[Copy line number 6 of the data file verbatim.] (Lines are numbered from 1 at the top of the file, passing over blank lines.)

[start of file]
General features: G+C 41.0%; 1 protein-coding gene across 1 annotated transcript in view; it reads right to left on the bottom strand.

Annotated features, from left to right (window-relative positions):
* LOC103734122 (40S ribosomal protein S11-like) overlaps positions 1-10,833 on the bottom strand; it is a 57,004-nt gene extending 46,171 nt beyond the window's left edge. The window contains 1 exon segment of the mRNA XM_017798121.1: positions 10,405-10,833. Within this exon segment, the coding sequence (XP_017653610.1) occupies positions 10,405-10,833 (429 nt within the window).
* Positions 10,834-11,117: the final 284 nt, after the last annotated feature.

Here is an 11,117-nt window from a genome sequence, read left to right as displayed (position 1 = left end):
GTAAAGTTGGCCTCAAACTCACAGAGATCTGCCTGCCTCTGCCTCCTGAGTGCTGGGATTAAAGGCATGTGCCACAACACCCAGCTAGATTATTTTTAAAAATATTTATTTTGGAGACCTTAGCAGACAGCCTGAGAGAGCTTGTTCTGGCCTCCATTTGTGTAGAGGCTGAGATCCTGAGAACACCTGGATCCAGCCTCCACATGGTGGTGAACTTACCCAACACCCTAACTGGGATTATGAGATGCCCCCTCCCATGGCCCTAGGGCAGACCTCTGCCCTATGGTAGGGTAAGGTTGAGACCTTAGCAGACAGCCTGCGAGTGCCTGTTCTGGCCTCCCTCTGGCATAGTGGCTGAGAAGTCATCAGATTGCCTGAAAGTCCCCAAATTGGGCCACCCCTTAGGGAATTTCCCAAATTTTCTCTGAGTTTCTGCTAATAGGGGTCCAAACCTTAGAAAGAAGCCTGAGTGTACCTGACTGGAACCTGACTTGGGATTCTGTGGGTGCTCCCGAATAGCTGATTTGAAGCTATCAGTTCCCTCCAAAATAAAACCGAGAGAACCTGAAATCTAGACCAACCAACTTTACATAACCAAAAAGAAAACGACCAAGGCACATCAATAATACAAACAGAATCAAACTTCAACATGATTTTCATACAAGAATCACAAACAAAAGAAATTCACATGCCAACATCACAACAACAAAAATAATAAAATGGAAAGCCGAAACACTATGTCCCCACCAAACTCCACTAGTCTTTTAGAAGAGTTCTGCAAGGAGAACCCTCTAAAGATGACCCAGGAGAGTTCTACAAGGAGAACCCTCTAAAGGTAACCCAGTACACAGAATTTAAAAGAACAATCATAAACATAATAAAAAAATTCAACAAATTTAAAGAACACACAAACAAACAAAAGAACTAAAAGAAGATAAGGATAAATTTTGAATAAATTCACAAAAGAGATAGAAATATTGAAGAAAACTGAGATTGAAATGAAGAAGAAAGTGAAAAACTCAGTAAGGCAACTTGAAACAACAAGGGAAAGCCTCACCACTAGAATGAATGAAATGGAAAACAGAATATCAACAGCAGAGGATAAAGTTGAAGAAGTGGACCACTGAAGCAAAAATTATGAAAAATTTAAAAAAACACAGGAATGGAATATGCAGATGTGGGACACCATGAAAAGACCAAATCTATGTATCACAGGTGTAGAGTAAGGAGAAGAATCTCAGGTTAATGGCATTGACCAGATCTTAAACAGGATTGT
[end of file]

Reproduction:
GTAAAGTTGGCCTCAAACTCACAGAGATCTGCCTGCCTCTGCCTCCTGAGTGCTGGGATTAAAGGCATGTGCCACAACACCCAGCTAGATTATTTTTAAAAATATTTATTTTGGAGACCTTAGCAGACAGCCTGAGAGAGCTTGTTCTGGCCTCCATTTGTGTAGAGGCTGAGATCCTGAGAACACCTGGATCCAGCCTCCACATGGTGGTGAACTTACCCAACACCCTAACTGGGATTATGAGATGCCCCCTCCCATGGCCCTAGGGCAGACCTCTGCCCTATGGTAGGGTAAGGTTGAGACCTTAGCAGACAGCCTGCGAGTGCCTGTTCTGGCCTCCCTCTGGCATAGTGGCTGAGAAGTCATCAGATTGCCTGAAAGTCCCCAAATTGGGCCACCCCTTAGGGAATTTCCCAAATTTTCTCTGAGTTTCTGCTAATAGGGGTCCAAACCTTAGAAAGAAGCCTGAGTGTACCTGACTGGAACCTGACTTGGGATTCTGTGGGTGCTCCCGAATAGCTGATTTGAAGCTATCAGTTCCCTCCAAAATAAAACCGAGAGAACCTGAAATCTAGACCAACCAACTTTACATAACCAAAAAGAAAACGACCAAGGCACATCAATAATACAAACAGAATCAAACTTCAACATGATTTTCATACAAGAATCACAAACAAAAGAAATTCACATGCCAACATCACAACAACAAAAATAATAAAATGGAAAGCCGAAACACTATGTCCCCACCAAACTCCACTAGTCTTTTAGAAGAGTTCTGCAAGGAGAACCCTCTAAAGATGACCCAGGAGAGTTCTACAAGGAGAACCCTCTAAAGGTAACCCAGTACACAGAATTTAAAAGAACAATCATAAACATAATAAAAAAATTCAACAAATTTAAAGAACACACAAACAAACAAAAGAACTAAAAGAAGATAAGGATAAATTTTGAATAAATTCACAAAAGAGATAGAAATATTGAAGAAAACTGAGATTGAAATGAAGAAGAAAGTGAAAAACTCAGTAAGGCAACTTGAAACAACAAGGGAAAGCCTCACCACTAGAATGAATGAAATGGAAAACAGAATATCAACAGCAGAGGATAAAGTTGAAGAAGTGGACCACTGAAGCAAAAATTATGAAAAATTTAAAAAAACACAGGAATGGAATATGCAGATGTGGGACACCATGAAAAGACCAAATCTATGTATCACAGGTGTAGAGTAAGGAGAAGAATCTCAGGTTAATGGCATTGACCAGATCTTAAACAGGATTGT